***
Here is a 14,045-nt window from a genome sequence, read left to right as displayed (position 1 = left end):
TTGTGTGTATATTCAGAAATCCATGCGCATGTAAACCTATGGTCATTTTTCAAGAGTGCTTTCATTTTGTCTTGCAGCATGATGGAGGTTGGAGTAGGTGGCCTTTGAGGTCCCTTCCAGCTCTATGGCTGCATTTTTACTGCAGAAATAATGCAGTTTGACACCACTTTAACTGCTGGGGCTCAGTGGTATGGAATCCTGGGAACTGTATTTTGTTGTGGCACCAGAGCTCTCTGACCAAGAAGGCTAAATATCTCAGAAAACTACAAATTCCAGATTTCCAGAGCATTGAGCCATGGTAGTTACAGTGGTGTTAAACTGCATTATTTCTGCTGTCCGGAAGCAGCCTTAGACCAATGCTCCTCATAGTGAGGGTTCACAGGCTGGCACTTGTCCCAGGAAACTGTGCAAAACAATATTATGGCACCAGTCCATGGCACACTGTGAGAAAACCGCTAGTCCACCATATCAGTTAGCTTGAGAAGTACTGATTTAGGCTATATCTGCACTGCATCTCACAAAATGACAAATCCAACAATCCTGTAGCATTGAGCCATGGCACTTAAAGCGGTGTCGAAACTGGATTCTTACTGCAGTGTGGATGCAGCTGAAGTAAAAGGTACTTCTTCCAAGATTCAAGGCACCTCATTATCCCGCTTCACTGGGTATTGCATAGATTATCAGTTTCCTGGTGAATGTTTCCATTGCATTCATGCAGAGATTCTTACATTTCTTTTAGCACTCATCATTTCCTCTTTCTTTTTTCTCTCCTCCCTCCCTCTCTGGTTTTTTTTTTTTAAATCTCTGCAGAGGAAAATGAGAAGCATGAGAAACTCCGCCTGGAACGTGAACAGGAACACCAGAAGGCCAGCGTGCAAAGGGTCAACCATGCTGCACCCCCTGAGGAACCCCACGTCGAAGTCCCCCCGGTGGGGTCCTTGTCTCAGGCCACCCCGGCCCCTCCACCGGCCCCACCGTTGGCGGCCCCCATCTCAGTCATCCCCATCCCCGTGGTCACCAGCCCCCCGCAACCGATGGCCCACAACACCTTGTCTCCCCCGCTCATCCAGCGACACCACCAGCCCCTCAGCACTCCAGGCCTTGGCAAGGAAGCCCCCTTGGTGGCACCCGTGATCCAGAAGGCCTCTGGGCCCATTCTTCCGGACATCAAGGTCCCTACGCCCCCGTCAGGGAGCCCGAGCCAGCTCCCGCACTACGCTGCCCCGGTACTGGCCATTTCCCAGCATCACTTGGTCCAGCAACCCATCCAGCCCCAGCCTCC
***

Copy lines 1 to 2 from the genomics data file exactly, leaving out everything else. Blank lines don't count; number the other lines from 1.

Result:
Here is a 14,045-nt window from a genome sequence, read left to right as displayed (position 1 = left end):
TTGTGTGTATATTCAGAAATCCATGCGCATGTAAACCTATGGTCATTTTTCAAGAGTGCTTTCATTTTGTCTTGCAGCATGATGGAGGTTGGAGTAGGTGGCCTTTGAGGTCCCTTCCAGCTCTATGGCTGCATTTTTACTGCAGAAATAATGCAGTTTGACACCACTTTAACTGCTGGGGCTCAGTGGTATGGAATCCTGGGAACTGTATTTTGTTGTGGCACCAGAGCTCTCTGACCAAGAAGGCTAAATATCTCAGAAAACTACAAATTCCAGATTTCCAGAGCATTGAGCCATGGTAGTTACAGTGGTGTTAAACTGCATTATTTCTGCTGTCCGGAAGCAGCCTTAGACCAATGCTCCTCATAGTGAGGGTTCACAGGCTGGCACTTGTCCCAGGAAACTGTGCAAAACAATATTATGGCACCAGTCCATGGCACACTGTGAGAAAACCGCTAGTCCACCATATCAGTTAGCTTGAGAAGTACTGATTTAGGCTATATCTGCACTGCATCTCACAAAATGACAAATCCAACAATCCTGTAGCATTGAGCCATGGCACTTAAAGCGGTGTCGAAACTGGATTCTTACTGCAGTGTGGATGCAGCTGAAGTAAAAGGTACTTCTTCCAAGATTCAAGGCACCTCATTATCCCGCTTCACTGGGTATTGCATAGATTATCAGTTTCCTGGTGAATGTTTCCATTGCATTCATGCAGAGATTCTTACATTTCTTTTAGCACTCATCATTTCCTCTTTCTTTTTTCTCTCCTCCCTCCCTCTCTGGTTTTTTTTTTTTAAATCTCTGCAGAGGAAAATGAGAAGCATGAGAAACTCCGCCTGGAACGTGAACAGGAACACCAGAAGGCCAGCGTGCAAAGGGTCAACCATGCTGCACCCCCTGAGGAACCCCACGTCGAAGTCCCCCCGGTGGGGTCCTTGTCTCAGGCCACCCCGGCCCCTCCACCGGCCCCACCGTTGGCGGCCCCCATCTCAGTCATCCCCATCCCCGTGGTCACCAGCCCCCCGCAACCGATGGCCCACAACACCTTGTCTCCCCCGCTCATCCAGCGACACCACCAGCCCCTCAGCACTCCAGGCCTTGGCAAGGAAGCCCCCTTGGTGGCACCCGTGATCCAGAAGGCCTCTGGGCCCATTCTTCCGGACATCAAGGTCCCTACGCCCCCGTCAGGGAGCCCGAGCCAGCTCCCGCACTACGCTGCCCCGGTACTGGCCATTTCCCAGCATCACTTGGTCCAGCAACCCATCCAGCCCCAGCCTCC